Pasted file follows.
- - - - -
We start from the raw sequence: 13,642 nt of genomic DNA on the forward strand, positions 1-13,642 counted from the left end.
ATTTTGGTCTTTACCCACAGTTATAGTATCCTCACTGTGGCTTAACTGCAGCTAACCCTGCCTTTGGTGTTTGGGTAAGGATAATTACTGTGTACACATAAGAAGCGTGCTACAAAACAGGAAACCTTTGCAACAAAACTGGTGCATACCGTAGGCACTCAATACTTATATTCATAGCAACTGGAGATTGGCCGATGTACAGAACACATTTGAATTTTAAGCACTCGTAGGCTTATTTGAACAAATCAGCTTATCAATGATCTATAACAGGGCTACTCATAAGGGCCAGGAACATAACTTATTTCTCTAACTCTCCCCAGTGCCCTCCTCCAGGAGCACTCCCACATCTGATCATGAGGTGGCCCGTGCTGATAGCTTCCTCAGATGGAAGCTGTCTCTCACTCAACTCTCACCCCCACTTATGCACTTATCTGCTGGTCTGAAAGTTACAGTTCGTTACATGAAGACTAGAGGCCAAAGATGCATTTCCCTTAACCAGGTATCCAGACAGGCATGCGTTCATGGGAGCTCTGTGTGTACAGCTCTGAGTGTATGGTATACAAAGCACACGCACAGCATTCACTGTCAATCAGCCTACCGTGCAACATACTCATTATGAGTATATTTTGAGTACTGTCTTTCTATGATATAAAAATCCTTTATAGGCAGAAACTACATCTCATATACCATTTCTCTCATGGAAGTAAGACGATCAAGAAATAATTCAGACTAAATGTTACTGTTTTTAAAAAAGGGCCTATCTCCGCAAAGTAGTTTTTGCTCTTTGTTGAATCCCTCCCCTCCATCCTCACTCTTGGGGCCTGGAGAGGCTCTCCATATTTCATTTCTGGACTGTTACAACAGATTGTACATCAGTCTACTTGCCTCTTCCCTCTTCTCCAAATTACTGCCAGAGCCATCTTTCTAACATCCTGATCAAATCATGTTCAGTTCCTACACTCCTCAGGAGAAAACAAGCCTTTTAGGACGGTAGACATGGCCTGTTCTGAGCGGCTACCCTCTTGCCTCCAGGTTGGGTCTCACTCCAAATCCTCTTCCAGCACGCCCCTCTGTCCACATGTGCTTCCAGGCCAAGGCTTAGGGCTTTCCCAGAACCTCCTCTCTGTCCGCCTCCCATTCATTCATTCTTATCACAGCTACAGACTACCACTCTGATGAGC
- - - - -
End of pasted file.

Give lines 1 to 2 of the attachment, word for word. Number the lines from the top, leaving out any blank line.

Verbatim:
We start from the raw sequence: 13,642 nt of genomic DNA on the forward strand, positions 1-13,642 counted from the left end.
ATTTTGGTCTTTACCCACAGTTATAGTATCCTCACTGTGGCTTAACTGCAGCTAACCCTGCCTTTGGTGTTTGGGTAAGGATAATTACTGTGTACACATAAGAAGCGTGCTACAAAACAGGAAACCTTTGCAACAAAACTGGTGCATACCGTAGGCACTCAATACTTATATTCATAGCAACTGGAGATTGGCCGATGTACAGAACACATTTGAATTTTAAGCACTCGTAGGCTTATTTGAACAAATCAGCTTATCAATGATCTATAACAGGGCTACTCATAAGGGCCAGGAACATAACTTATTTCTCTAACTCTCCCCAGTGCCCTCCTCCAGGAGCACTCCCACATCTGATCATGAGGTGGCCCGTGCTGATAGCTTCCTCAGATGGAAGCTGTCTCTCACTCAACTCTCACCCCCACTTATGCACTTATCTGCTGGTCTGAAAGTTACAGTTCGTTACATGAAGACTAGAGGCCAAAGATGCATTTCCCTTAACCAGGTATCCAGACAGGCATGCGTTCATGGGAGCTCTGTGTGTACAGCTCTGAGTGTATGGTATACAAAGCACACGCACAGCATTCACTGTCAATCAGCCTACCGTGCAACATACTCATTATGAGTATATTTTGAGTACTGTCTTTCTATGATATAAAAATCCTTTATAGGCAGAAACTACATCTCATATACCATTTCTCTCATGGAAGTAAGACGATCAAGAAATAATTCAGACTAAATGTTACTGTTTTTAAAAAAGGGCCTATCTCCGCAAAGTAGTTTTTGCTCTTTGTTGAATCCCTCCCCTCCATCCTCACTCTTGGGGCCTGGAGAGGCTCTCCATATTTCATTTCTGGACTGTTACAACAGATTGTACATCAGTCTACTTGCCTCTTCCCTCTTCTCCAAATTACTGCCAGAGCCATCTTTCTAACATCCTGATCAAATCATGTTCAGTTCCTACACTCCTCAGGAGAAAACAAGCCTTTTAGGACGGTAGACATGGCCTGTTCTGAGCGGCTACCCTCTTGCCTCCAGGTTGGGTCTCACTCCAAATCCTCTTCCAGCACGCCCCTCTGTCCACATGTGCTTCCAGGCCAAGGCTTAGGGCTTTCCCAGAACCTCCTCTCTGTCCGCCTCCCATTCATTCATTCTTATCACAGCTACAGACTACCACTCTGATGAGC